Not surprisingly I made it to my destination without incident, and I was happy to see family members, even in the midst of the sad circumstances that brought us together at that time. But after usual greetings – in fact, quite soon – I sought out a road atlas to investigate alternate ways to travel back home. The Ohio River runs between Indiana and Kentucky, and there was simply no way to avoid crossing it somehow. I could drive east all the way to Louisville and cross the river there on the Kennedy bridge; but part of that bridge made up one strand of the infamous Spaghetti Junction, and that was probably not the most desirable or safest place for facing up to my feelings of dread.

As I perused the map, I noticed another bridge across the river in Owensboro. That city was sizable enough that its bridge would likely be a large one. But what if it were as frightening to me as the one in Evansville? What if it were worse? Those were possibilities that I couldn’t predict, but I did know about the bridge in Evansville, and I wasn’t willing to drive across it again – at least not on this trip.

The Return Home

Spending days with family had a nurturing effect. When it came time to return home, I felt a little worry, even mild anxiety, about crossing the river; but I knew it had to be done and I was determined to face it no matter what. I had settled on the route through Owensboro, and I had decided to treat the drive like an experiment, playing the role of both scientist-observer and test subject. That could be interesting and even fun! I would get to see my own reactions and analyze them and then use them in the future to determine how to travel.

I timed the return trip so that I would cross the river during daylight hours. The bridge extended from a highway through the heart of town, and that fact alone made it feel safer. It was as if the presence of other humans so close by would somehow protect me. This bridge was also lower to the ground and the river than the one in Evansville.

But it looked somewhat old, dilapidated and shabby. The pavement had some cracks in it, and that did nothing to boost my confidence. There was no time to evaluate its safety or try to find an escape route, because suddenly the car was up on it and I was committed to the crossing. The combination of daylight, nearby people, sheer determination, necessity, and awe at participating both as observer and observed gave me whatever was needed to get across it in one piece. Despite my nervousness and the bridge's apparent state of disrepair, the trip was pretty lackluster. I decided it would be my bridge of choice for future trips.

And future trips there would be: trips for assisting my cousins with clearing and organizing the effects in our aunt’s house; trips for moving some of the furniture I had inherited; trips for visiting with other family members, when they came to that part of the country. Every trip would involve two river crossings - no way around that - and I felt it was imperative to find a way of overcoming anxiety that had come upon me so suddenly and unexpectedly.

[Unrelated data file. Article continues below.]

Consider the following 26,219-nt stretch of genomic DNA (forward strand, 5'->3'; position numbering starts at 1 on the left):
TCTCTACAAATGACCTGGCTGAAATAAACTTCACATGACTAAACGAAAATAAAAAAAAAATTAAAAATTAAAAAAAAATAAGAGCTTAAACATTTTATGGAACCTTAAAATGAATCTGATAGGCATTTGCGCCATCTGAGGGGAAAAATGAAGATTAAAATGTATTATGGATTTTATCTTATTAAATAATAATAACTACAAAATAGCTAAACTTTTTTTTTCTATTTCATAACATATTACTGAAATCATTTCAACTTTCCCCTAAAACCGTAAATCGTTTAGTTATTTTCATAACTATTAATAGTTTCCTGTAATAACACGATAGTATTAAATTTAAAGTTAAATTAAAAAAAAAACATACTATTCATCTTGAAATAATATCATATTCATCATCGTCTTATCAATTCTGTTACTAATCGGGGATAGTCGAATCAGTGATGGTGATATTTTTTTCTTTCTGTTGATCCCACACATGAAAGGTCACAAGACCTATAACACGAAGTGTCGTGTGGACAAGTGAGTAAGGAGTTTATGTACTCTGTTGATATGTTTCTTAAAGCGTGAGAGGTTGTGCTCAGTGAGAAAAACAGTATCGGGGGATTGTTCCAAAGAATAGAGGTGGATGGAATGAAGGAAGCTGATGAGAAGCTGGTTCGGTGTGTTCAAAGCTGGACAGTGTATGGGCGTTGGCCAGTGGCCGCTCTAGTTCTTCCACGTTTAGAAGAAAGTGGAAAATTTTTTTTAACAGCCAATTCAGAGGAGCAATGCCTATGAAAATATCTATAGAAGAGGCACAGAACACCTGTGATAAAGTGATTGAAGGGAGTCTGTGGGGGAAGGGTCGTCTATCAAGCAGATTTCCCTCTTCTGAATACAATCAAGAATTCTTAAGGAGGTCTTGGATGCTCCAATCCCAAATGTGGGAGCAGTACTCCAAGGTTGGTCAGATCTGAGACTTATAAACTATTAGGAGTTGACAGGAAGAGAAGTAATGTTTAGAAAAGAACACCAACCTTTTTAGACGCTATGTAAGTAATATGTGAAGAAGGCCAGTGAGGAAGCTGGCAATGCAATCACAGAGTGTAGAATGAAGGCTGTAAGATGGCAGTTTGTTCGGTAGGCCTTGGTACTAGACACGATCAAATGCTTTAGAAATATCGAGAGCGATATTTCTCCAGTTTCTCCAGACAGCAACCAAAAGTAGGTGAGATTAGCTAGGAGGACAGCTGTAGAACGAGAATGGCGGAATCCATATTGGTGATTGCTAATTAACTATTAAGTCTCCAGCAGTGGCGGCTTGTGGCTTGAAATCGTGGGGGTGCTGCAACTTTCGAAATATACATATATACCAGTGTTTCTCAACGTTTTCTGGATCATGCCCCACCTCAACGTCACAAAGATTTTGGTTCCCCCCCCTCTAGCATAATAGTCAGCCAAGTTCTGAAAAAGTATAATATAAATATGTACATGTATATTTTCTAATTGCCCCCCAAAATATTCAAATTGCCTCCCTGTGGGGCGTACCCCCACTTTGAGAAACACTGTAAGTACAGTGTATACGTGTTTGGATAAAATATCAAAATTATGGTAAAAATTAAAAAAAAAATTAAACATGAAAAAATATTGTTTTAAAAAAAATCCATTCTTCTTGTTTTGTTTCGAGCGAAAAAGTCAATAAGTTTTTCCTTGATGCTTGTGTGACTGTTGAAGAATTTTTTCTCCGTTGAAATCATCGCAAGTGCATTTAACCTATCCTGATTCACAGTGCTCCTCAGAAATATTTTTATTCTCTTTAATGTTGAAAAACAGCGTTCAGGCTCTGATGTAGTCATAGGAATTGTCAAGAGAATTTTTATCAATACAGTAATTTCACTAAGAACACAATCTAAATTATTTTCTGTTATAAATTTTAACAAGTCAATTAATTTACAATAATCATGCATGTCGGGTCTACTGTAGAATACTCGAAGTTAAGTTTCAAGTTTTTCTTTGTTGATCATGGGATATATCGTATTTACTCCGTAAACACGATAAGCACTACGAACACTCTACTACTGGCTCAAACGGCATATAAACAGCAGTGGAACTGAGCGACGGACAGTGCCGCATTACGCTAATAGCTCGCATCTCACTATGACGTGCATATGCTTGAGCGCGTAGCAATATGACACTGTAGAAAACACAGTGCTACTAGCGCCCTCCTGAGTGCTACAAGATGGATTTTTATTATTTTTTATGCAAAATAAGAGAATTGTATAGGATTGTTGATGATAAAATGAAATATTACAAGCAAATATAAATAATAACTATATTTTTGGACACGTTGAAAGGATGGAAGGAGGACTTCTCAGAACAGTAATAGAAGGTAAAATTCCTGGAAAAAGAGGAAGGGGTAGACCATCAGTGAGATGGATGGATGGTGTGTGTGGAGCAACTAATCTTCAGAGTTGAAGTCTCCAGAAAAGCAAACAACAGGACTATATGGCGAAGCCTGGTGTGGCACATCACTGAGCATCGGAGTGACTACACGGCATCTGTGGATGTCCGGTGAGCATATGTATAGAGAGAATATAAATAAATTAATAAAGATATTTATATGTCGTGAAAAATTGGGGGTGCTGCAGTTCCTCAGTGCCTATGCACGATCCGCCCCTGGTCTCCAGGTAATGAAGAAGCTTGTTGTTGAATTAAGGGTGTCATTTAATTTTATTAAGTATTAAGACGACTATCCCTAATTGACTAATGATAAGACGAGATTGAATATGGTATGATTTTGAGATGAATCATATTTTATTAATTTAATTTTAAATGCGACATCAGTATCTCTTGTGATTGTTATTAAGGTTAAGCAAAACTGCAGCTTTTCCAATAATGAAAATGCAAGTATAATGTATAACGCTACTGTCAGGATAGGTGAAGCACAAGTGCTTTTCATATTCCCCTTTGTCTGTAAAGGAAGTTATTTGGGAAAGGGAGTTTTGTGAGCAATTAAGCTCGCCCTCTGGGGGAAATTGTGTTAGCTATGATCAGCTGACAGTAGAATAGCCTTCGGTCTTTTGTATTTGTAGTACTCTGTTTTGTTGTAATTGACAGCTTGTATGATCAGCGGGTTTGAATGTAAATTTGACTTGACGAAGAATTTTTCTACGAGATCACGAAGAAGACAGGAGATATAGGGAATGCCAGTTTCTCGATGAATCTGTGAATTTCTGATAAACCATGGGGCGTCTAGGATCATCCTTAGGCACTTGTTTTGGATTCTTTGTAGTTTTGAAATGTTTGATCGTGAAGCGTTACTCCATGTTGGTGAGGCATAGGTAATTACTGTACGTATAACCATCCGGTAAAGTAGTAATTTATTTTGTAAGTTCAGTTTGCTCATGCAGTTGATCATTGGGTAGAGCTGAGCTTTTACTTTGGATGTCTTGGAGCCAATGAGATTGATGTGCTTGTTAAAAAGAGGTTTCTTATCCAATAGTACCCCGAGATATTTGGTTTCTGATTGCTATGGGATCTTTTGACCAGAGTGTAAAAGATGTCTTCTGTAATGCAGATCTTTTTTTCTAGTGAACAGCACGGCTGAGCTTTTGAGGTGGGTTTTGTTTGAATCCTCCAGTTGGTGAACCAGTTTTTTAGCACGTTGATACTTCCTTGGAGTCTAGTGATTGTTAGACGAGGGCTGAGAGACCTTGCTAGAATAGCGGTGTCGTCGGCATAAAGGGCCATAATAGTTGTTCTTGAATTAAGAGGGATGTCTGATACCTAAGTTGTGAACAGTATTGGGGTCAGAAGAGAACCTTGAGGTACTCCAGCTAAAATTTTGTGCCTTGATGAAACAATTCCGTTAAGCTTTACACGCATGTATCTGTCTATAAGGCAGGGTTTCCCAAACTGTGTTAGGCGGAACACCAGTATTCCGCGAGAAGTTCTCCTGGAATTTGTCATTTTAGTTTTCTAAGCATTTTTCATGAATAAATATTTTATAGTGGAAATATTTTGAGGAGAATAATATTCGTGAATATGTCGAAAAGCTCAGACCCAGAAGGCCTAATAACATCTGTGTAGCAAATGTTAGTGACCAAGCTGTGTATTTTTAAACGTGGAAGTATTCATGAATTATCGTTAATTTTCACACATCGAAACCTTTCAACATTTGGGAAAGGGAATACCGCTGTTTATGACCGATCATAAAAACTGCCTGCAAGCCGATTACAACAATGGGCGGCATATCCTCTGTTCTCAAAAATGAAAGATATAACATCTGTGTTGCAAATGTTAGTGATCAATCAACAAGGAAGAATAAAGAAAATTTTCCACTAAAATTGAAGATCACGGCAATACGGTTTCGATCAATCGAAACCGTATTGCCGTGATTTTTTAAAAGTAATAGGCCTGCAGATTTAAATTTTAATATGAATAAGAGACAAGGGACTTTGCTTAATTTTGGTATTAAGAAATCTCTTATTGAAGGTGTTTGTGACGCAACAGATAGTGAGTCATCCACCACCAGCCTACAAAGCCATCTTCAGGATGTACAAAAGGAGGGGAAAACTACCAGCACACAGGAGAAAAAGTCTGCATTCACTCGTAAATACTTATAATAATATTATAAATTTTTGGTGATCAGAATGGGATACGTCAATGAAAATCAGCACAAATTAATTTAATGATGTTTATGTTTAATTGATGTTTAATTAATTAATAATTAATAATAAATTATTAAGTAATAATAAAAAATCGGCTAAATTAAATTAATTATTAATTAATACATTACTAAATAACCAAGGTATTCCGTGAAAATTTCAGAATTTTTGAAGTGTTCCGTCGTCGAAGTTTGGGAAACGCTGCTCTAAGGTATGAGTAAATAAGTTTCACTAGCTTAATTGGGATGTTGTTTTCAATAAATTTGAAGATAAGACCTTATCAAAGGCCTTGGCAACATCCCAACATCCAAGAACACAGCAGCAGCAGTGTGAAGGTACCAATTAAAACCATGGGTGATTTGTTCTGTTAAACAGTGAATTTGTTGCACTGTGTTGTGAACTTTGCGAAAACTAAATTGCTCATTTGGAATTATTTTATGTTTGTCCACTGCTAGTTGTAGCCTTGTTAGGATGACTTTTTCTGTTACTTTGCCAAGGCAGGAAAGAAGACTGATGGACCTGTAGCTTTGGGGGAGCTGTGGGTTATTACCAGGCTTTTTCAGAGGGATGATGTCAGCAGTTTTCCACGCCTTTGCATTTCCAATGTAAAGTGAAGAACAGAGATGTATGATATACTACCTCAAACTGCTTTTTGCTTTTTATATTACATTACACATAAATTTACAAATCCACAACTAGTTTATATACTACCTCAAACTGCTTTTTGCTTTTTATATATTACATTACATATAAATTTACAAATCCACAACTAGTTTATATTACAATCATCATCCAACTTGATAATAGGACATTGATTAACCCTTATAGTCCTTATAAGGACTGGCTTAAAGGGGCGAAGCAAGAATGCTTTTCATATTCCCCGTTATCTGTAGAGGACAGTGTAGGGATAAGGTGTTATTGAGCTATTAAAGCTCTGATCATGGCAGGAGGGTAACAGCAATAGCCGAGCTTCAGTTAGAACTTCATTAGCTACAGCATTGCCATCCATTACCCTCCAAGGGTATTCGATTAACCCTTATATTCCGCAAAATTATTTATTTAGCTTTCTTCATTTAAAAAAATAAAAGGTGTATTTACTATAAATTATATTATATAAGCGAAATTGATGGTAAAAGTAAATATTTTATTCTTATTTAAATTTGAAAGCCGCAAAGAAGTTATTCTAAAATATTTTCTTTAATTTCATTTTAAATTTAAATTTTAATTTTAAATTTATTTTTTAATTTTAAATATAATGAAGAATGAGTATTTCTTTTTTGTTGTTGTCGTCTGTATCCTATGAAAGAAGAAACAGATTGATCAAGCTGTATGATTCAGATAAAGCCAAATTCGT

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Comments 13 comments

Aficionada profile image

Aficionada 4 years ago from Indiana, USA Author

It was definitely scary, brakel2! Even though I have learned some techniques for coping with the problem, I still find that I have trouble with it from time to time. I have to find the right balance between focusing on it too strongly and not at all (becoming over-confident), both of which make it worse.

The snacks helped to some degree, but I also think that the caffeine played a role in creating the problem to begin with. Several factors working together helped it emerge - the human psyche is a fascinating critter!


brakel2 profile image

brakel2 4 years ago from Oklahoma City, Oklahoma

It sounds very scary to me. I do not like to drive at night by myself. Your descriptions of the road and bridge and the darkness were vivid. Your description of your fear were so real, I felt like I was there. That is sometimes difficult to get across in a story. Your experiment got you through the difficulty, and you became a survivor. The snacks were great, as we always feel better whey we are eating. Thank you for the opportunity to read about the trip and the phobia.


Spirit Whisperer profile image

Spirit Whisperer 5 years ago from Isle of Man

Aficionada, As I am based in the United kingdom and trained in Ireland I would recommend people visit the websites of the Professional Associations I am a member to find a suitably experienced and qualified therapist in their area within the UK

Here is a link to my homepage where this information can be found and perhaps the administrators of these associations may be able to direct you to a suitable site in the USA http://www.manxhypnosis.com/


Aficionada profile image

Aficionada 5 years ago from Indiana, USA Author